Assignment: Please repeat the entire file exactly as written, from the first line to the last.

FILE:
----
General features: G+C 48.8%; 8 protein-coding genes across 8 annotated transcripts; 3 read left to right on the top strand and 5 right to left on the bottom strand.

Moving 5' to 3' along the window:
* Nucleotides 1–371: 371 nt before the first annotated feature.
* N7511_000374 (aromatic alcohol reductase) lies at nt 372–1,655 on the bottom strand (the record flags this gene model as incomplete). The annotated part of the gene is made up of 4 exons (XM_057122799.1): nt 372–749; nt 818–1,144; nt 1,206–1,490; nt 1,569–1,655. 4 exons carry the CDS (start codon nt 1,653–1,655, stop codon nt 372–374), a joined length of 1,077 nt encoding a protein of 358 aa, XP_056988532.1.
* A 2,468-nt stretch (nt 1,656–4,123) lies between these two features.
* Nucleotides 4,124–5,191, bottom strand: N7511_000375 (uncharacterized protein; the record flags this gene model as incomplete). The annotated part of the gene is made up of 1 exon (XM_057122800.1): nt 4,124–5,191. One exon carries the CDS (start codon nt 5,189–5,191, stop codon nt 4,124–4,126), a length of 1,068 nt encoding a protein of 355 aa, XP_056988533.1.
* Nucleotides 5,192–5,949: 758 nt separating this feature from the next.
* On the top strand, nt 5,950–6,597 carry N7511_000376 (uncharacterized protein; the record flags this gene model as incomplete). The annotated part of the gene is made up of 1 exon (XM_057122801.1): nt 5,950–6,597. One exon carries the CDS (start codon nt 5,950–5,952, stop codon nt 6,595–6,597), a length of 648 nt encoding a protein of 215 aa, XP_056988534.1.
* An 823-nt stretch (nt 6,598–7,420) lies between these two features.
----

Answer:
General features: G+C 48.8%; 8 protein-coding genes across 8 annotated transcripts; 3 read left to right on the top strand and 5 right to left on the bottom strand.

Moving 5' to 3' along the window:
* Nucleotides 1–371: 371 nt before the first annotated feature.
* N7511_000374 (aromatic alcohol reductase) lies at nt 372–1,655 on the bottom strand (the record flags this gene model as incomplete). The annotated part of the gene is made up of 4 exons (XM_057122799.1): nt 372–749; nt 818–1,144; nt 1,206–1,490; nt 1,569–1,655. 4 exons carry the CDS (start codon nt 1,653–1,655, stop codon nt 372–374), a joined length of 1,077 nt encoding a protein of 358 aa, XP_056988532.1.
* A 2,468-nt stretch (nt 1,656–4,123) lies between these two features.
* Nucleotides 4,124–5,191, bottom strand: N7511_000375 (uncharacterized protein; the record flags this gene model as incomplete). The annotated part of the gene is made up of 1 exon (XM_057122800.1): nt 4,124–5,191. One exon carries the CDS (start codon nt 5,189–5,191, stop codon nt 4,124–4,126), a length of 1,068 nt encoding a protein of 355 aa, XP_056988533.1.
* Nucleotides 5,192–5,949: 758 nt separating this feature from the next.
* On the top strand, nt 5,950–6,597 carry N7511_000376 (uncharacterized protein; the record flags this gene model as incomplete). The annotated part of the gene is made up of 1 exon (XM_057122801.1): nt 5,950–6,597. One exon carries the CDS (start codon nt 5,950–5,952, stop codon nt 6,595–6,597), a length of 648 nt encoding a protein of 215 aa, XP_056988534.1.
* An 823-nt stretch (nt 6,598–7,420) lies between these two features.